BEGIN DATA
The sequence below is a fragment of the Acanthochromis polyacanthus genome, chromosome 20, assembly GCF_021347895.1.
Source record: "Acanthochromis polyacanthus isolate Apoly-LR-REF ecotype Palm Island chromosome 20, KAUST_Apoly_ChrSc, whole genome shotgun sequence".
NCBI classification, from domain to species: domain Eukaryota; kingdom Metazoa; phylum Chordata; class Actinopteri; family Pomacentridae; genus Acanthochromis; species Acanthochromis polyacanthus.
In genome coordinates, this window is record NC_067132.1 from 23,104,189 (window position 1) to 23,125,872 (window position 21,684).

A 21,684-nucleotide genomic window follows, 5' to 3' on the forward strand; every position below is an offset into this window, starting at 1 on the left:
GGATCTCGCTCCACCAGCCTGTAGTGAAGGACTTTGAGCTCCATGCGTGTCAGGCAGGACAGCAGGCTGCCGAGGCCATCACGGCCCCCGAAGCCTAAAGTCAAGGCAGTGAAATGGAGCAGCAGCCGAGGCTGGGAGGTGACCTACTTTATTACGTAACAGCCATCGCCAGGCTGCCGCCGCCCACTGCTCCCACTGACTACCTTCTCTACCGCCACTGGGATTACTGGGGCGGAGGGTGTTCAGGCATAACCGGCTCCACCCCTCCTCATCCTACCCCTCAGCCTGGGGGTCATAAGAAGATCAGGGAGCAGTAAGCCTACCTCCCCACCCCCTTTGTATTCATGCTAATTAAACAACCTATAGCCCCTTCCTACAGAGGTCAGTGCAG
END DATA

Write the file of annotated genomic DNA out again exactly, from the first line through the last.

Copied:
The sequence below is a fragment of the Acanthochromis polyacanthus genome, chromosome 20, assembly GCF_021347895.1.
Source record: "Acanthochromis polyacanthus isolate Apoly-LR-REF ecotype Palm Island chromosome 20, KAUST_Apoly_ChrSc, whole genome shotgun sequence".
NCBI classification, from domain to species: domain Eukaryota; kingdom Metazoa; phylum Chordata; class Actinopteri; family Pomacentridae; genus Acanthochromis; species Acanthochromis polyacanthus.
In genome coordinates, this window is record NC_067132.1 from 23,104,189 (window position 1) to 23,125,872 (window position 21,684).

A 21,684-nucleotide genomic window follows, 5' to 3' on the forward strand; every position below is an offset into this window, starting at 1 on the left:
GGATCTCGCTCCACCAGCCTGTAGTGAAGGACTTTGAGCTCCATGCGTGTCAGGCAGGACAGCAGGCTGCCGAGGCCATCACGGCCCCCGAAGCCTAAAGTCAAGGCAGTGAAATGGAGCAGCAGCCGAGGCTGGGAGGTGACCTACTTTATTACGTAACAGCCATCGCCAGGCTGCCGCCGCCCACTGCTCCCACTGACTACCTTCTCTACCGCCACTGGGATTACTGGGGCGGAGGGTGTTCAGGCATAACCGGCTCCACCCCTCCTCATCCTACCCCTCAGCCTGGGGGTCATAAGAAGATCAGGGAGCAGTAAGCCTACCTCCCCACCCCCTTTGTATTCATGCTAATTAAACAACCTATAGCCCCTTCCTACAGAGGTCAGTGCAG